The sheet 10 of the invention may also be used for touching up eyes of subjects 32, in photographs 30 whose eyes are completely open but whose eye color, due to lighting conditions, appear red or yellow, as is known to occur if proper lighting conditions are not present. The sheet 10 would be used in exactly the same way as described above for partially and completely closed eyelids 34, with the eye-shaped indicia 16 being transferred onto and over the eyes of the subject 32.
While a specific embodiment of the invention has been shown and described, it is to be understood that numerous changes and modifications may be made therein without departing from the scope, spirit and intent of the invention as set forth in the appended claims.
|Cited Patent||Filing date||Publication date||Applicant||Title|
|US1358470 *||Mar 18, 1919||Nov 9, 1920||A Schoenhut Company||Doll|
|US1470066 *||Dec 5, 1921||Oct 9, 1923||Paul Wing||Character-transfer device|
|US3013917 *||Jun 9, 1960||Dec 19, 1961||Karlan Mac||Dry transfer sheet and method|
|US3896565 *||Dec 11, 1973||Jul 29, 1975||Quinn Iii William T||Facial identification system with releasably engaged components|
|US3924728 *||Nov 22, 1974||Dec 9, 1975||Columbia Ribbon Carbon Mfg||Pressure-adhesive correction materials and method for producing same|
|US3942621 *||Apr 28, 1970||Mar 9, 1976||Mac Karlan||Method of and article for masking|
|US4028165 *||Jun 14, 1976||Jun 7, 1977||Rosenfeld Jerome E||Dry transfer product and process|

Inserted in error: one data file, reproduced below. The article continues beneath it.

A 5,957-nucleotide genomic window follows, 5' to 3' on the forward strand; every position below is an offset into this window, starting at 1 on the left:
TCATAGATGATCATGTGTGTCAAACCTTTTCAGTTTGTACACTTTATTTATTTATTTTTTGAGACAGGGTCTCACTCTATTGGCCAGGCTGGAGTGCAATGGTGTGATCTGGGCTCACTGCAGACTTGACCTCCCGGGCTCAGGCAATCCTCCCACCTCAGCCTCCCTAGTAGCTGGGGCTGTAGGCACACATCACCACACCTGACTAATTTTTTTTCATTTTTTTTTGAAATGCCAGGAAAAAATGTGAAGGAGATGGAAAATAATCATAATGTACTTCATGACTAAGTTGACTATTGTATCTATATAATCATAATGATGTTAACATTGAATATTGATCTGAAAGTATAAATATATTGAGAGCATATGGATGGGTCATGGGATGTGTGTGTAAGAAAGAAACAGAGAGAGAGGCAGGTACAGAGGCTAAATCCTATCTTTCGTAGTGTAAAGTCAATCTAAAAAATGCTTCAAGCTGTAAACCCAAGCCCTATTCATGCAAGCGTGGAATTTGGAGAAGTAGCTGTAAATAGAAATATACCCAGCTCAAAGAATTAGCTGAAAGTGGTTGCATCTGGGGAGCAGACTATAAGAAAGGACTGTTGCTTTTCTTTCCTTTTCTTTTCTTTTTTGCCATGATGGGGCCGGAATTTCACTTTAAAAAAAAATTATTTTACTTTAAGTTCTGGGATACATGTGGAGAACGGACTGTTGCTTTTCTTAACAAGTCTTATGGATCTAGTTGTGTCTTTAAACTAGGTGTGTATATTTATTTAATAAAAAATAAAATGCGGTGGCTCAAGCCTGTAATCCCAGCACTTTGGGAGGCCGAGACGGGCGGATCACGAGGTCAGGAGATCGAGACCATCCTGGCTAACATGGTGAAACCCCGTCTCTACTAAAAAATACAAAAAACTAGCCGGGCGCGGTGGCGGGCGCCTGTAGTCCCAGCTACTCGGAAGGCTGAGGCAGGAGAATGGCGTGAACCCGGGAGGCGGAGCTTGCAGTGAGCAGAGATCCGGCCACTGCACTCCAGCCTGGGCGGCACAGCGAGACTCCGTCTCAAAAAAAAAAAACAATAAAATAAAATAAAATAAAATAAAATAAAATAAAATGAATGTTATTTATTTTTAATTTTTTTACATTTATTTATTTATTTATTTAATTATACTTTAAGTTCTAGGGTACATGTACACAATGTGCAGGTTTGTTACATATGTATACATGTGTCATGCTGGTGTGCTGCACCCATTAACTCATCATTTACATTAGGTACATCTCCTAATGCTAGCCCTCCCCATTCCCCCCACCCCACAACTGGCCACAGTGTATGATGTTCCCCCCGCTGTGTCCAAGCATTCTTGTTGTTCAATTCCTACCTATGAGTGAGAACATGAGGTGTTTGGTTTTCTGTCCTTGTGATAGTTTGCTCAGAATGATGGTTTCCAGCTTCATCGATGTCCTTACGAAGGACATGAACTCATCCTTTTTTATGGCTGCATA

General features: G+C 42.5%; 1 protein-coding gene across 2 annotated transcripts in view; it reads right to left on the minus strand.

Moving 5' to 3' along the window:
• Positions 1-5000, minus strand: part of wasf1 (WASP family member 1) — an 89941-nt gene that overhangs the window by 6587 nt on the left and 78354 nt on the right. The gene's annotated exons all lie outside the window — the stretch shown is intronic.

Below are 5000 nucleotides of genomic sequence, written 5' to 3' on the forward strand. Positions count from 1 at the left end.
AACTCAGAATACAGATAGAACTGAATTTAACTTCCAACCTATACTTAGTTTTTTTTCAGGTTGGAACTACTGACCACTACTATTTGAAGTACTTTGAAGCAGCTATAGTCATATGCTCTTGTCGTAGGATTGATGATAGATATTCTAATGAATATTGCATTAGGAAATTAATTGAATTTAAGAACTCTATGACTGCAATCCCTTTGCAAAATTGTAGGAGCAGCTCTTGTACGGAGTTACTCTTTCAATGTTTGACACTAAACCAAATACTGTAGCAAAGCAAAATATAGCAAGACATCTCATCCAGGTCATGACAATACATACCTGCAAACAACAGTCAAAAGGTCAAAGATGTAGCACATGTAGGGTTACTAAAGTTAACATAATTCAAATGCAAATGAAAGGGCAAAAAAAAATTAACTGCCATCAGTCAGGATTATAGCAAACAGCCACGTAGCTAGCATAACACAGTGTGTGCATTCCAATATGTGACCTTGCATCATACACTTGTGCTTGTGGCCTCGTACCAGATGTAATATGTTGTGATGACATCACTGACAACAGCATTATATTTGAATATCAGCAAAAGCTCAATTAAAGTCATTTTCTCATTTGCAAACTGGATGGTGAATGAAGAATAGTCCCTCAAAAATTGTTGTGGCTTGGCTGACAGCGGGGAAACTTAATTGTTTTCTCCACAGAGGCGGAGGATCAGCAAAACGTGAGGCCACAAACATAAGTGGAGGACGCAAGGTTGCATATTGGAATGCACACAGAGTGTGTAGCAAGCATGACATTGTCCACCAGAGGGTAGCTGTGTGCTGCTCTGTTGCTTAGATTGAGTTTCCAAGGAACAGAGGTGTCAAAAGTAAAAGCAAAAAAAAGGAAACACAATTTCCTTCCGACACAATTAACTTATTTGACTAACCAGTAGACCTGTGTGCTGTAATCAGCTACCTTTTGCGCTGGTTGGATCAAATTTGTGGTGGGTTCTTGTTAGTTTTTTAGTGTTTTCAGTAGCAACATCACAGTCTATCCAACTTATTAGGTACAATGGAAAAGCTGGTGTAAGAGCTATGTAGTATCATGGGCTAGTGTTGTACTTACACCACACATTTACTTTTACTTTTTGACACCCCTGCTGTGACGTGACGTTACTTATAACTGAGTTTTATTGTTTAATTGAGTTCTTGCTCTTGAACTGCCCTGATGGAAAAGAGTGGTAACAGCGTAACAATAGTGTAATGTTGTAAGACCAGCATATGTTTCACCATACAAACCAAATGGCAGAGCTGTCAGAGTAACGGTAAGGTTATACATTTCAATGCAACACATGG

|US4294634 *||Apr 1, 1980||Oct 13, 1981||Byun Mookil||Method for manufacturing a solid statue|
|US4367252 *||Jul 25, 1980||Jan 4, 1983||Mecanorma S.A.||Arrangements for the dry transfer of characters composed of ink|
|US4421816 *||Nov 18, 1981||Dec 20, 1983||Advanced Graphic Technology||Dry transfer decal and method of manufacture|
|US4639235 *||Mar 8, 1985||Jan 27, 1987||Ibe Rebecca C||Attachable eye for dolls|
|Citing Patent||Filing date||Publication date||Applicant||Title|
|US6027263 *||Oct 14, 1998||Feb 22, 2000||Tawa; Roger E.||Covering an area in printed photograph|
|US6898300 *||Oct 30, 2000||May 24, 2005||Fuji Photo Film Co., Ltd.||Image processing method and apparatus|
|US7146026||Jun 4, 2002||Dec 5, 2006||Hewlett-Packard Development Company, L.P.||Image correction system and method|
|US8083882||Jul 14, 2010||Dec 27, 2011||Jerry Rosenfeld||Method of adapting a paint transfer image to the generation of a mural|
|US20040250946 *||May 17, 2004||Dec 16, 2004||Jerry Rosenfeld||Method of adapting a paint transfer image to the generation of a mural|
|U.S. Classification||428/195.1, 428/16, 446/392, 428/79, 428/15|
|International Classification||A61B5/117, B44C1/16, B44C1/17|
|Cooperative Classification||G06K9/0061, A61B5/1176, Y10T428/24802, B44C1/1733, B44C1/162|
|European Classification||B44C1/17H, A61B5/117F, B44C1/16F|
|Jul 8, 1997||REMI||Maintenance fee reminder mailed|
|Nov 30, 1997||LAPS||Lapse for failure to pay maintenance fees|
|Feb 10, 1998||FP||Expired due to failure to pay maintenance fee|
Effective date: 19971203